The Relationship Between Reading Comprehension, Prosodic Fluency, and Prosodic Sensitivity in High School Students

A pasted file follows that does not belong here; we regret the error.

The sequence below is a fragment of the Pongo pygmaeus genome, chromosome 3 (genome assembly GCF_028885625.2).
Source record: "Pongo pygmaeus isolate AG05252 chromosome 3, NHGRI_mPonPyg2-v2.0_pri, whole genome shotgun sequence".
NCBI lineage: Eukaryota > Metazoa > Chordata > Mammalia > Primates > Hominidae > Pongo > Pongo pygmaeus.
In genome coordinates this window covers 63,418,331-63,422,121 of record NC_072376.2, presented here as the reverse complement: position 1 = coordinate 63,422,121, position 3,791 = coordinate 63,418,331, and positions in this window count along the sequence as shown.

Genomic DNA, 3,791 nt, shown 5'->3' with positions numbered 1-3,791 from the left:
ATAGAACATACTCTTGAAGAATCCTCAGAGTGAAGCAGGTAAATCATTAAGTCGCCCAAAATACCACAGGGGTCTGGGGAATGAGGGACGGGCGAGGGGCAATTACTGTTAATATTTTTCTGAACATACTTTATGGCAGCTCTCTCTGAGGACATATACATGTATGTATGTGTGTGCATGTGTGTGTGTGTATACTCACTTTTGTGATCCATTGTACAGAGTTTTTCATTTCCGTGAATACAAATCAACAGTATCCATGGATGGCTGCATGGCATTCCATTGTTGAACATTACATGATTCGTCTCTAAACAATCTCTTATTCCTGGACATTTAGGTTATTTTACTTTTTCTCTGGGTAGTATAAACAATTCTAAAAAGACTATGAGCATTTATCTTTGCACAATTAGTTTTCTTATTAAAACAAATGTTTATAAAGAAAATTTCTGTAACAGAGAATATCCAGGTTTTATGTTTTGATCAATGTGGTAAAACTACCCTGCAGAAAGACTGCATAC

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Reading comprehension may be the pinnacle skill in determining the success of a reader. It can be a difficult skill to master due to the amount of processes that affect its mastery. Prosodic fluency, the ability to appropriately produce prosody when reading aloud, and prosodic sensitivity, the ability to detect and utilize prosodic cues from audio sentences, have been shown to correspond with reading comprehension skill (Miller & Schwanenflugel, 2006; 2008). In the current paper we studied high school students with average and below average comprehension skill and measured their prosodic fluency from an imitation task, and their prosodic sensitivity utilizing a visual world paradigm. Sentences contained specific syntactic and semantic manipulations which elicit particular prosodic cues. We found that reading comprehension predicted one sentence type, ambiguous coordinate structures, in both experiments. This construct utilized prosodic phrase boundaries to signal height of attachment. Overall, better reading comprehension skill predicted better prosodic fluency and better accuracy performance. Reading comprehension may influence prosodic fluency and sensitivity, which in turn may affect differences in implicit prosody between poor and average readers.